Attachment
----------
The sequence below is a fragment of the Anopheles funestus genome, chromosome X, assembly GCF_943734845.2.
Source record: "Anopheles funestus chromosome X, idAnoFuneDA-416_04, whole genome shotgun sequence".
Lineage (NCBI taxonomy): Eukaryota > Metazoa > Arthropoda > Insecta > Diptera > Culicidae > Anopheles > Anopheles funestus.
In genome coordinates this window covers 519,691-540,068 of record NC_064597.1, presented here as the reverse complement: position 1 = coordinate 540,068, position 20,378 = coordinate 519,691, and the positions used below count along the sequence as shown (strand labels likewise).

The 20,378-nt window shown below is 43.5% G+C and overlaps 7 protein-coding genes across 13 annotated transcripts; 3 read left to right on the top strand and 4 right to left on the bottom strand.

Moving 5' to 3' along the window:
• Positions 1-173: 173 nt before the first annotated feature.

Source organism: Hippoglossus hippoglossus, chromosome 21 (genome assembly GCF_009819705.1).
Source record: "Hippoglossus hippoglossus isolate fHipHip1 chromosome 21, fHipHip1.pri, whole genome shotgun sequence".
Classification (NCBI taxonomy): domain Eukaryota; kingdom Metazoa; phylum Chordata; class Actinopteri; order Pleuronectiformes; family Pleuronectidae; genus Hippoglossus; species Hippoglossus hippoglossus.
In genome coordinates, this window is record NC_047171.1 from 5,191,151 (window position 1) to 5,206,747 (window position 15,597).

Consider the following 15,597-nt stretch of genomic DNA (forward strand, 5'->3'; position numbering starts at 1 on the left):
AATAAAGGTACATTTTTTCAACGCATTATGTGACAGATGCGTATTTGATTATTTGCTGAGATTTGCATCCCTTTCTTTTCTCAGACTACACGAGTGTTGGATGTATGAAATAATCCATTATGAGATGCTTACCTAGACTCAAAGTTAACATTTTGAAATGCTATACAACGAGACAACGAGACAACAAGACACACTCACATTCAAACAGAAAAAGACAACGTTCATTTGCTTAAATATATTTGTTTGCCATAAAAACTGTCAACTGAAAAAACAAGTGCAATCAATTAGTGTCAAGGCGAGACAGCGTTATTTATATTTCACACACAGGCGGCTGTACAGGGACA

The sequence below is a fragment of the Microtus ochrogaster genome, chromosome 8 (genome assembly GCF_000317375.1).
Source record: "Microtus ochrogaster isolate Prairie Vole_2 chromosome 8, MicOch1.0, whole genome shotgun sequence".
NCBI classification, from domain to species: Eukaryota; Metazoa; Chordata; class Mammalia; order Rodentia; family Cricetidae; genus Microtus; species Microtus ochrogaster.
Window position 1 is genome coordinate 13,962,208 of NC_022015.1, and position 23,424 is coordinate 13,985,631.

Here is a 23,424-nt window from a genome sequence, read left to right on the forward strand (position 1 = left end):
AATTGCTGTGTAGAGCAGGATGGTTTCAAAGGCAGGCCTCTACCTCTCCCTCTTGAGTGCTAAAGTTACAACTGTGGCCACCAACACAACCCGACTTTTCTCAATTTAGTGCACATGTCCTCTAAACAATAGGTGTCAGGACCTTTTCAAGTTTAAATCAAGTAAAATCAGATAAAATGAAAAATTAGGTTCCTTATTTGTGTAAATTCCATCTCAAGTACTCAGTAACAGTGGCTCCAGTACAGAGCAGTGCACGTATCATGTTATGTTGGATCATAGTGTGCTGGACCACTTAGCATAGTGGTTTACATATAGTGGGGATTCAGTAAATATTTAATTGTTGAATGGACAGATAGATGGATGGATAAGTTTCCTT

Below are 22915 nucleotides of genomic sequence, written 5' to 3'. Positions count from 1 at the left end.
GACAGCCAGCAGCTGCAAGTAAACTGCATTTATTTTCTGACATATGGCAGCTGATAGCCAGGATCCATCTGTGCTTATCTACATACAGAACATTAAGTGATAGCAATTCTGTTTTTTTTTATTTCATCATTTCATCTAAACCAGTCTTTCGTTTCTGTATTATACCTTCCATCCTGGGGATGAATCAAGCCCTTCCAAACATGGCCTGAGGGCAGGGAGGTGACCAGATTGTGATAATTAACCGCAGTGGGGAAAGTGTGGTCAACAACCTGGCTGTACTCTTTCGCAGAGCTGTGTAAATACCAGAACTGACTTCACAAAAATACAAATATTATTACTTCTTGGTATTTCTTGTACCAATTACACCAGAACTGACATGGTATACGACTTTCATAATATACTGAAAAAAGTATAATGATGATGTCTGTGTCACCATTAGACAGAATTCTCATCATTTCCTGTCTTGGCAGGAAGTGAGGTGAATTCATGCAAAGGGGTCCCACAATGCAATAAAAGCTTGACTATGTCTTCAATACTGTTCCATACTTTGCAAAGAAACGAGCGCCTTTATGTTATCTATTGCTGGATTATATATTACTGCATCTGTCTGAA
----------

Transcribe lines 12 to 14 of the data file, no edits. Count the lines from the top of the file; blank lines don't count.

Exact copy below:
Consider the following 15,597-nt stretch of genomic DNA (forward strand, 5'->3'; position numbering starts at 1 on the left):
AATAAAGGTACATTTTTTCAACGCATTATGTGACAGATGCGTATTTGATTATTTGCTGAGATTTGCATCCCTTTCTTTTCTCAGACTACACGAGTGTTGGATGTATGAAATAATCCATTATGAGATGCTTACCTAGACTCAAAGTTAACATTTTGAAATGCTATACAACGAGACAACGAGACAACAAGACACACTCACATTCAAACAGAAAAAGACAACGTTCATTTGCTTAAATATATTTGTTTGCCATAAAAACTGTCAACTGAAAAAACAAGTGCAATCAATTAGTGTCAAGGCGAGACAGCGTTATTTATATTTCACACACAGGCGGCTGTACAGGGACA

The sequence below is a fragment of the Microtus ochrogaster genome, chromosome 8 (genome assembly GCF_000317375.1).